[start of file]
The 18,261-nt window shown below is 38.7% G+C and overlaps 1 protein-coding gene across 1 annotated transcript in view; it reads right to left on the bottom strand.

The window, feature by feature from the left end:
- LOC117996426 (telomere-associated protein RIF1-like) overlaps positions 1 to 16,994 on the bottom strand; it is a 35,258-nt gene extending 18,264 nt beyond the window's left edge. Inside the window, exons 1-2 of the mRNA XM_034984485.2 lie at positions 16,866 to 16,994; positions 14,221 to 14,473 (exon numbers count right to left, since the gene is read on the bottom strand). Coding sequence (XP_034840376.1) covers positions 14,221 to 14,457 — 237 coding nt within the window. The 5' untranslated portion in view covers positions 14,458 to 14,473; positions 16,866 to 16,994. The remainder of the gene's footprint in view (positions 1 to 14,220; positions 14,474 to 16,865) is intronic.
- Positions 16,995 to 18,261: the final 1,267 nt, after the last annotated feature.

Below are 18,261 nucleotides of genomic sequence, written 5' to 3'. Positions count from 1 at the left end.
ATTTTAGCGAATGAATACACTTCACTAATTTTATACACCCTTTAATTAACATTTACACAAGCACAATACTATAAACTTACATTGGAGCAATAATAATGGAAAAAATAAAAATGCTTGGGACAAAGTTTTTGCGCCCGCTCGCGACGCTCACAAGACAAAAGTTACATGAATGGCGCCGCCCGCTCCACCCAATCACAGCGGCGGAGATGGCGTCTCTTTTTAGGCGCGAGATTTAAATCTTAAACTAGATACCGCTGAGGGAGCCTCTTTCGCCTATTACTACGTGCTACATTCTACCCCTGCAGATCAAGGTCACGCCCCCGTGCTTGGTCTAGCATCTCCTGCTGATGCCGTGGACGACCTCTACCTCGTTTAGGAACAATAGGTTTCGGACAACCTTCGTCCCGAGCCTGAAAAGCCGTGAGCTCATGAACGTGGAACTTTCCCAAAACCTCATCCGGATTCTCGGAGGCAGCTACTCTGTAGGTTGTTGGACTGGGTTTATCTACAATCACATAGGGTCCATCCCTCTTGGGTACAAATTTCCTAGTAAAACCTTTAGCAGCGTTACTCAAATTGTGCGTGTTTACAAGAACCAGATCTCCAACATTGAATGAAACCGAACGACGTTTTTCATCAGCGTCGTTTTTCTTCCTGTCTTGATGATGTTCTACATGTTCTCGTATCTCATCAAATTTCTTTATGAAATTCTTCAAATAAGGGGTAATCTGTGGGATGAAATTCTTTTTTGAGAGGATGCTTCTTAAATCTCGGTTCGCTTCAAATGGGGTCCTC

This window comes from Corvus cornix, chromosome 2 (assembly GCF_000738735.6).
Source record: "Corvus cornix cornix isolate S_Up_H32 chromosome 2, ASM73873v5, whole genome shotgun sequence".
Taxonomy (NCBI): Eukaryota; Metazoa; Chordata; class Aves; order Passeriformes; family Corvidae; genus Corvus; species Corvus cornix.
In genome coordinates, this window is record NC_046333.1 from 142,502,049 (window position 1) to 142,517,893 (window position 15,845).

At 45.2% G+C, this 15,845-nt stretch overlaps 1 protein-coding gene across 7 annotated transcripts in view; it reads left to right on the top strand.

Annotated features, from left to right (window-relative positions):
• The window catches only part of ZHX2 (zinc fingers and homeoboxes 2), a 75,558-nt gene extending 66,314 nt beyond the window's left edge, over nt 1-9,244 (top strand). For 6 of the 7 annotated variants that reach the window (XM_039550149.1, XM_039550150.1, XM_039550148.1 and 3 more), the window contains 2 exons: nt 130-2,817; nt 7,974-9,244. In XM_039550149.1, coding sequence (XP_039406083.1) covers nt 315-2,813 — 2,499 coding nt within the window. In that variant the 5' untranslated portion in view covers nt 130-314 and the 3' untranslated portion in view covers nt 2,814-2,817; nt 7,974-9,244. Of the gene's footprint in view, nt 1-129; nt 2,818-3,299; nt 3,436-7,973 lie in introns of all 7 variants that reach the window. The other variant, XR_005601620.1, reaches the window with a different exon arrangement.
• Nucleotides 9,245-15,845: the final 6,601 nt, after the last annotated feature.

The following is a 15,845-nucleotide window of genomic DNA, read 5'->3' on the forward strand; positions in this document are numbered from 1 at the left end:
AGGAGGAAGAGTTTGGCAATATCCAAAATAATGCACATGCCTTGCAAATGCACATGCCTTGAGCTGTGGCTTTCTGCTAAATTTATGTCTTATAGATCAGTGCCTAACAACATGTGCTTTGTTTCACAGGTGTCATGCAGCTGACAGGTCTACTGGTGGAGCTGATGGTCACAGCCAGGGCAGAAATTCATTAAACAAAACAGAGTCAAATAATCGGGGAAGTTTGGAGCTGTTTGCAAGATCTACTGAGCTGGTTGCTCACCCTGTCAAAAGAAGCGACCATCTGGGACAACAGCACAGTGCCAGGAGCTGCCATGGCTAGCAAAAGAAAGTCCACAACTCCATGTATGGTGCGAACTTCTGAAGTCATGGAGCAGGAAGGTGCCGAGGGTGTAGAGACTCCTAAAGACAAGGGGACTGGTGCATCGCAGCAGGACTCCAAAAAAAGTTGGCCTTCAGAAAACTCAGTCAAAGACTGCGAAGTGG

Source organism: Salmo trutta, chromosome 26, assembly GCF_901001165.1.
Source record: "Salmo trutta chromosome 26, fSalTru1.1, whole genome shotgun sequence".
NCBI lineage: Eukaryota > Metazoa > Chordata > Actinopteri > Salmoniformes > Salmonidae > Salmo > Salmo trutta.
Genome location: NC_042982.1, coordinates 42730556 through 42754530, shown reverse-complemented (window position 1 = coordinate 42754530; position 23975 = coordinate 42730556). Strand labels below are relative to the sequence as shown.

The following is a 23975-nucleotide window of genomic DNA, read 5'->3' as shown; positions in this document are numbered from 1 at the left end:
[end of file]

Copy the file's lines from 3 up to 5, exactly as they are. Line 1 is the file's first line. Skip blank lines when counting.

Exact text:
- LOC117996426 (telomere-associated protein RIF1-like) overlaps positions 1 to 16,994 on the bottom strand; it is a 35,258-nt gene extending 18,264 nt beyond the window's left edge. Inside the window, exons 1-2 of the mRNA XM_034984485.2 lie at positions 16,866 to 16,994; positions 14,221 to 14,473 (exon numbers count right to left, since the gene is read on the bottom strand). Coding sequence (XP_034840376.1) covers positions 14,221 to 14,457 — 237 coding nt within the window. The 5' untranslated portion in view covers positions 14,458 to 14,473; positions 16,866 to 16,994. The remainder of the gene's footprint in view (positions 1 to 14,220; positions 14,474 to 16,865) is intronic.
- Positions 16,995 to 18,261: the final 1,267 nt, after the last annotated feature.

Below are 18,261 nucleotides of genomic sequence, written 5' to 3'. Positions count from 1 at the left end.